By Guy Chapman – Navarro County Gazette

Sitting down with multimedia artist Virginia L. Montgomery, Corsicana Artist and Writer Residency‘s latest visitor, there was much to discuss in the worlds of video and performance art, and even Pixar.

The weather was cold at the time of the interview, so the interview took place via Zoom meeting. Montgomery had previously shown a selection of her work at the Residency’s Jan. 19 presentation. A Texas native and lifelong artist, Montgomery was born and raised in Houston. She attended the University of Texas at Austin for her undergraduate degree, and lived in New York from 2008 to 2019. Montgomery has lived in Austin since.

The artist’s exhibits has been shown locally throughout Texas and internationally, the latter she credits to contacts made in New York.

During last month’s Residency presentation, Montgomery showcased a sample of her films. One of which was Honey Moon, a symbolic and experimental film about a small moon dribbled with viscous honey. The piece was performed, produced, and edited by the artist and shown on the video displays of Times Square in New York. She considered the experience to be a gift given the “meditative space” of the intersection.

Honey Moon short film. – Courtesy the artist, Virginia L. Montgomery

“That project, Honey Moon, was a 2019 commission by Times Square Arts, a fantastic art organization that helps bring video artists like myself to Times Square,” Montgomery said. “I was thrilled to be able to see my works screen every night at midnight across…. I believe it was across 30 different large format digital billboards, and I was there for quite a few of the nights.”

Montgomery’s works consider the sensory-based world we live in and how we interpret it.

“It was an amazing experience,” she said. “A lot of my work explores philosophical ideas about ‘What is time,’ ‘How do we interpret different symbols,’ What does it mean when visual content is somewhat ambiguous… how do make people make sense of that.’ For me to present a video like Honey Moon, in which is very surreal in an environment like Times Square where video is already a given, big advertisements everywhere, but my work is a completely different visual language.”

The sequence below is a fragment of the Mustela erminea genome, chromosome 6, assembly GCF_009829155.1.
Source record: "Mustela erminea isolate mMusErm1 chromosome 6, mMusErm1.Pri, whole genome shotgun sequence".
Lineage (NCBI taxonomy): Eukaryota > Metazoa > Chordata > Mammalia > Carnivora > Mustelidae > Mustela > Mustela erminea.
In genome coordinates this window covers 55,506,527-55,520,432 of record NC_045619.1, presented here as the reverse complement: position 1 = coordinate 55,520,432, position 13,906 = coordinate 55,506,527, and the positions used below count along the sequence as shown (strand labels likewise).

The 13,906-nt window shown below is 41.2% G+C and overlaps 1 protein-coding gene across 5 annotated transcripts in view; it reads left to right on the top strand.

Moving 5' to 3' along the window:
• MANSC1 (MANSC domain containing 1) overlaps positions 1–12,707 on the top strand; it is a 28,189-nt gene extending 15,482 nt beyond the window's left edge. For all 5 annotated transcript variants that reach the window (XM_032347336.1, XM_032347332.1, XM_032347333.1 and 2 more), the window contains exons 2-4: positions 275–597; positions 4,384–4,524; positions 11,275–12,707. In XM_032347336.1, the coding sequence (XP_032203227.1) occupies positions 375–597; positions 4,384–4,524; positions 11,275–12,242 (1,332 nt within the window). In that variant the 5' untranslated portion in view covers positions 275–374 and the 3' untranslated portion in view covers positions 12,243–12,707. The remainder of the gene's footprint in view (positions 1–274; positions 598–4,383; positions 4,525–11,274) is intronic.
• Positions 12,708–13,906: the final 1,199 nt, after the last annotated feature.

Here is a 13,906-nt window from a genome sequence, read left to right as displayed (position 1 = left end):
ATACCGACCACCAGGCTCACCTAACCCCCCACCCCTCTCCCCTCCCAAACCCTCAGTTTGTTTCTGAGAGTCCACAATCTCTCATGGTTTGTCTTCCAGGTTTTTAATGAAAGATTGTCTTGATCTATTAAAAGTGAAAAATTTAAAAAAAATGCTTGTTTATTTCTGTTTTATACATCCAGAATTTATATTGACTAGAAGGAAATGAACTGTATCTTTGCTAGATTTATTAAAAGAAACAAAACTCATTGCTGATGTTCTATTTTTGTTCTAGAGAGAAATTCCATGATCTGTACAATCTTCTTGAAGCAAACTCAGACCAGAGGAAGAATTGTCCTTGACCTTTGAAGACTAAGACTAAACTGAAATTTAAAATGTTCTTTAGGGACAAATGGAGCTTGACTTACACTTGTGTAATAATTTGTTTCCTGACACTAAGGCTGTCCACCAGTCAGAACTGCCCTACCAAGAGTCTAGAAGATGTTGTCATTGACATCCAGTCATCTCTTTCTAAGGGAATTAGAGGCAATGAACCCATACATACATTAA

“When I work with different materials, I’m always looking for a material or a symbol that has a type of rich history.”

The artist’s work “intentionally looks for positive subject matter to foreground” in practice. It’s hard not to smile celestial bodies oozing with sweet flavors or the dreamscape behaviors of Luna Moths. The experiences inspire contemplation, and in the latter subject, the artist becomes part of the subject matter, providing small, physical nudges to the moth’s macro world of bells and crafted cameras. With her own participation, Montgomery subtly explores the world as much as she invites her viewers to, inspiring imagination in the ordinary.

“I want to still use video the same way that a sculptor would sculpt a stone,” Montgomery said. “I want to be able to sculpt the video and be able to explore what is space and time and movement and attitudes.”

While computer generated works such as a Pixar use computer imagery to tell a story, Montgomery’s focuses on the real world.

“I intentionally make lens based work,” the artist said. “Meaning I use a real camera, with real lenses, and film real things.”

And yet, there is a familiarity in subject matter as Montgomery’s work adds personification to everyday objects, making the intangible elements of life discoverable and charmingly relatable.

“Pixar has a really wide portfolio of films and shorts they have done,” Montgomery said. “Initially, something I think that separated their style of storytelling from Disney is oftentimes their storytelling tends to focus on the lives of inanimate objects, and that’s something I think about when I’m working with… whether it be like an insect like a moth which is an animate object.”

“When you’re looking at it, moths don’t move around that much. They just kind of sit there, and they might as well be like an object. They’re very quiet. But still, if you’re trying to storytell with a miniature camera with a moth you have to use narrative devices like jump cuts and visual framing to learn how to create narrative tension through angling the camera to get different shots.”

Montgomery learned about Corsicana’s residency program through prior artists who have frequented the former I.O.O.F. building

“In my opinion, the Corsicana art residency is best able to promote itself through artists recommending this opportunity to other artists through word of mouth,” Montgomery said. “How I find Corsicana, I think it’s very charming. The architecture is very great.”

Montgomery appreciates the time speed and slowness she has found during her stay, and the abundance of architecture from pre-World War I buildings still standing today.

“I grew up in Houston, which is a city of four million people. I’m accustomed to a version of Texas living that is very urban and very loud and busy, so it’s been really fascinating to see a version of everyday Texas life that is in a small town that has a choreography to it.”

Montgomery will be at the residency until Feb. 25 where her works will be on display at the open studios. In the meantime, she will be creating new works, and sharing Luna Moths with Corsicana.

Two of Montgomery’s additional films, Butterfly Birth Bed and O Luna can be found on Vimeo.

On the Net:

 Virginia L. Montgomery’s Instagram Profile

EDITOR’S NOTE: All photo, video content in this article were provided courtesy the artist, Virginia L. Montgomery.

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